Why loudspeakers are the fuss-free, long-lasting heroes of any home cinema setup

Loudspeakers are the trusty stalwarts of your AV system. Your flatscreen TV may suffer from screenburn, your PJ lamp might blow, your disc-spinner might just decide it doesn't want to actually spin discs. Yet loudspeakers keep on rocking.

I was reminded of this in early January when the time came to put all the Craven household Christmas gubbins back into storage. Which meant shoving them on top of the rafters in the garage.

I think I've written about my garage before. It doesn't have a car in it, but does have shelves of old DVDs and console games, boxes of random cables, even a flight case for a Panasonic plasma TV that I recall going to silicon heaven some time around 2014. Plus, as I remembered when shoving a container of tangled fairylights into one of its corners, a set of Crystal Acoustics loudspeakers.

I haven't used these models in nearly a decade (although, oddly, I did move house with them in the meantime). The boxes are gone, and the cabinets are a bit worse for wear. But I decided to bring them into the house for a bit of a listen.

What was surprising – or perhaps not surprising at all – was that they worked perfectly and sounded great. One of the top-mounted tweeter units seemed a bit wobbly, but there was nothing to suggest they'd be unused for years.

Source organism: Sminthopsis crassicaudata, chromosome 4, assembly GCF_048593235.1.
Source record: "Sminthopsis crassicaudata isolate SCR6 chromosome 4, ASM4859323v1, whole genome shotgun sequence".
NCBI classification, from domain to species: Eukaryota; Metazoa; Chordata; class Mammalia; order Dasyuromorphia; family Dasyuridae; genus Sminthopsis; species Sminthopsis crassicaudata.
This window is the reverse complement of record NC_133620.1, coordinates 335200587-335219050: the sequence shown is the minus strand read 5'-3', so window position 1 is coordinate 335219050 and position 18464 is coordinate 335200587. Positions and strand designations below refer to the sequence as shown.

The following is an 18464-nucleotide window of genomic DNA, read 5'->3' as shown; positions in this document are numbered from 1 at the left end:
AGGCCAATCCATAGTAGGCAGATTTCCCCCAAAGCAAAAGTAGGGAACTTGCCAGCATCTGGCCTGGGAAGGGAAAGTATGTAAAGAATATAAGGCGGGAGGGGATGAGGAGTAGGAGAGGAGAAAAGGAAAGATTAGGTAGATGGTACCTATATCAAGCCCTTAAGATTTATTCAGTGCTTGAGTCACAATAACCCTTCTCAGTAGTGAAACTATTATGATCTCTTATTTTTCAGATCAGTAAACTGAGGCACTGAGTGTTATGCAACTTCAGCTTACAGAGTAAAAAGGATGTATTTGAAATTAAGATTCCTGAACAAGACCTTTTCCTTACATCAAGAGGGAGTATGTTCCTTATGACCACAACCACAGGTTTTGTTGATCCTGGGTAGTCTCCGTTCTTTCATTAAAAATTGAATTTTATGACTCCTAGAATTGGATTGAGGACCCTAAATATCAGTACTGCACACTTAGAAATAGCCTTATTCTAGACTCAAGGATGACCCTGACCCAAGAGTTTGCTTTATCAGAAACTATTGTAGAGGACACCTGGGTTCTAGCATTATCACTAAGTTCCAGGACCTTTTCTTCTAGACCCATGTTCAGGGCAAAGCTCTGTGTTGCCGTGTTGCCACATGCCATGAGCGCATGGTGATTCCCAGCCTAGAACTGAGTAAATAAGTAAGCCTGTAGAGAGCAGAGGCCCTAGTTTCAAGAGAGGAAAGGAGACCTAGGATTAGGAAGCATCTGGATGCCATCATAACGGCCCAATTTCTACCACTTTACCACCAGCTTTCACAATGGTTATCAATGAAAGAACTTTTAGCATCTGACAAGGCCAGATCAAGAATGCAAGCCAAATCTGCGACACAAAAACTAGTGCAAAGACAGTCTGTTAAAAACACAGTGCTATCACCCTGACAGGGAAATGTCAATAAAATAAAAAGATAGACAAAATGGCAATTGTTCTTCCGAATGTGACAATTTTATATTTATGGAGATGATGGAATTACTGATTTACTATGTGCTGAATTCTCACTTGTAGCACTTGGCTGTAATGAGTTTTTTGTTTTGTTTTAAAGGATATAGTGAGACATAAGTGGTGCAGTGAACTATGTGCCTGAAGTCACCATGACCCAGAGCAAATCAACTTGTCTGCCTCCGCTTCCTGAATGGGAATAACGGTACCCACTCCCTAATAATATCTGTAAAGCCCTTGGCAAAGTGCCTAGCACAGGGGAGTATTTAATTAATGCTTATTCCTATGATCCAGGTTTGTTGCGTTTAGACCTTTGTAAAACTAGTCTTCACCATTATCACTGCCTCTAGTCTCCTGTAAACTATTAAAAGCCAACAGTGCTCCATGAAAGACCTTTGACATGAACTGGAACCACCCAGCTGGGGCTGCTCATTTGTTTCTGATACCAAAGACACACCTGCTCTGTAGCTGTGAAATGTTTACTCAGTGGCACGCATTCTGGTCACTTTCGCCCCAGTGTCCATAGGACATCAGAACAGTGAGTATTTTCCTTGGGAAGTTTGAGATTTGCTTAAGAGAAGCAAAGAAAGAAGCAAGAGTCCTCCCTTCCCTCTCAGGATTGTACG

As time goes by
This is what makes loudspeakers (passive ones) so wonderful. There really isn't much that can go wrong with them. Sure, over time, degradation of materials (rubber driver surrounds, the cones themselves, capacitors in the crossover) might be an issue. Yet these are fixable, if you have the knowledge and resources. Their constructional simplicity is a benefit, and means that AV hobbyists can even make their own models.

I've never met anyone who has made their own 4K projector.

In the past few years I've had a flatscreen TV rendered almost unusable in an instant by an errant firmware update. I've had Bluetooth headphones that can't seem to maintain a connection. I once owned a Blu-ray player that was impossible to use without its remote, and the remote broke when I accidentally dropped it on the floor.

At the same time, I've never experienced a speaker that didn't work faultlessly. Actually, that's a bit of a lie. A review model once arrived and refused to output anything from its tweeter, but this was something I fixed with the help of a screwdriver and a torch, a simple loose connection being to blame.

Loudspeakers don't suffer from the almost baked-in obsolescence of much consumer electronics, and no internet connection means no danger of network-delivered faults, or features being ripped away from you without notice. They can and do last for yonks.

This means we rarely find the need to upgrade them (wanting to is a different thing); an HCC reader recently shared images of his system in the mag, and revealed he'd upgraded pretty much his entire cinema in the last three years, but only chosen to replace two speakers, the front L/R models. And when it does come time to buy better, there's a chance of selling the outgoing speakers for a good price second-hand (unless you've left them unloved in a garage for years, perhaps).

Consider all of the above, and the build processes and research and development that goes into crafting a quality-sounding loudspeaker, and I feel they deserve to be championed. Even if, just sometimes, you do get a loose driver connection...